May 31st, 2011

Yep, it’s that time of the month again. This time, the folks at Lookout were alerted to another malware infestation running wild in the Android market. Dubbed “DroidDreamLight”, this new attack does a lot of the same things DroidDream did – stealing IMEI numbers, model names and numbers, and more.

The application still has the ability to upload that information to a remote server, but permission must be granted by the user. (We’re not sure how exactly the user is asked for said permission.) First thing’s first – download Lookout, run a scan and be sure to scrub your phone of the following:

Magic Photo Studio
• Sexy Girls: Hot Japanese
• Sexy Legs
• HOT Girls 4
• Beauty Breasts
• Sex Sound
• Sex Sound: Japanese
• HOT Girls 1
• HOT Girls 2
• HOT Girls 3

Mango Studio
• Floating Image Free
• System Monitor
• Super StopWatch and Timer
• System Info Manager

E.T. Team
• Call End Vibrate

• Quick Photo Grid
• Delete Contacts
• Quick Uninstaller
• Contact Master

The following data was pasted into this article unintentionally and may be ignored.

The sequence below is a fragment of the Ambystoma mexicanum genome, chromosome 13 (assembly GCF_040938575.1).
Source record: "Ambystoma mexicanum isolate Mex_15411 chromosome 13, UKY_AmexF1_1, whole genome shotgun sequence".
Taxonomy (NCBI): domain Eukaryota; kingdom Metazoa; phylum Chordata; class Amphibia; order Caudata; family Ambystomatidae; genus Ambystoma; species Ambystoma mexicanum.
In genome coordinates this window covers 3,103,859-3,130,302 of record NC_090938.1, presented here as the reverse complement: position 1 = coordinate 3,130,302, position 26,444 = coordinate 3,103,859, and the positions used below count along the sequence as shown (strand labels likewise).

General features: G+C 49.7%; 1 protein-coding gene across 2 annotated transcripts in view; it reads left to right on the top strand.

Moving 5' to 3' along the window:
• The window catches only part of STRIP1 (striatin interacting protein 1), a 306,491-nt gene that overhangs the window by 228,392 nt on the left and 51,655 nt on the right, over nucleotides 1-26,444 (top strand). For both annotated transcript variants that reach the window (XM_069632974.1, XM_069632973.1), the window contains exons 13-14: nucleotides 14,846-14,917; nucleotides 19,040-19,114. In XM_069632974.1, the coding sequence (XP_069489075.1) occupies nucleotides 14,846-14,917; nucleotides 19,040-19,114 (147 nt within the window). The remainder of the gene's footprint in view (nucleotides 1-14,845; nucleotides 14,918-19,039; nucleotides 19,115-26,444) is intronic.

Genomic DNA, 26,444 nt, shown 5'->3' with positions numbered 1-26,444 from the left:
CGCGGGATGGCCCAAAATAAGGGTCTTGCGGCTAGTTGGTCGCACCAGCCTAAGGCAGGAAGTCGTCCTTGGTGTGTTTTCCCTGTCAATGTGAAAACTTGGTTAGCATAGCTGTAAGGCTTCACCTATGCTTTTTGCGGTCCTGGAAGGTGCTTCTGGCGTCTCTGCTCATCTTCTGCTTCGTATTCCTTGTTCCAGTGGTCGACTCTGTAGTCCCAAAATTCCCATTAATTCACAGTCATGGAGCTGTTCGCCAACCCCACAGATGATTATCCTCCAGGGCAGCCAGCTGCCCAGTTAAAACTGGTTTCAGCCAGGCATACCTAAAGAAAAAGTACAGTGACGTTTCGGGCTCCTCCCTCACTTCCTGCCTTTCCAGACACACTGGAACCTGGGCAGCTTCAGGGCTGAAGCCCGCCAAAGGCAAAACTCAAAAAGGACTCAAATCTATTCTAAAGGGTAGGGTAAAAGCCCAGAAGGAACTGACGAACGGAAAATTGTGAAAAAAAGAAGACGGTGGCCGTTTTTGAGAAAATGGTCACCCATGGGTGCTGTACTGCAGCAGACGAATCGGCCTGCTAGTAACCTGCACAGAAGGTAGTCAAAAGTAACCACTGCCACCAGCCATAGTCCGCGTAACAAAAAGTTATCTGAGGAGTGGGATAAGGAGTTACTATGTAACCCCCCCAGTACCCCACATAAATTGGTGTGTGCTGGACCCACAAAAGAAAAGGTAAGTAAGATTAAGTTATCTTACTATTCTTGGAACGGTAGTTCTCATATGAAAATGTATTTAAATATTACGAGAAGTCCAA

• Brightness Settings
• Volume Manager
• Super Photo Enhance
• Super Color Flashlight
• Paint Master

After that, don’t worry as Google has already removed these applications from the Android market. Some 30,000 – 120,000 folks are said to have these applications on their phones, but no word was said on who was subject to the underlying malicious functions.

We’re sad to see Malware running rampant and it doesn’t appear this sort of stuff will go away any time soon, but at least folks like Lookout are being proactive in tracking it down and Google is there to take care of the situation right away. Be sure to brush up on your downloading skills and make sure you aren’t at risk with the following tips from Lookout:

  • Only download apps from trusted sources, such as reputable app markets. Remember to look at the developer name, reviews, and star ratings.
  • Always check the permissions an app requests. Use common sense to ensure that the permissions an app requests match the features the app provides.
  • Be alert for unusual behavior on your phone. This behavior could be a sign that your phone is infected. These behaviors may include unusual SMS or network activity.
  • Download a mobile security app for your phone that scans every app you download to ensure it’s safe. Lookout users automatically receive protection against this Trojan.

And in case you were wondering, that red Android figurine up there is supposed to be evil. Yea, he looks scary.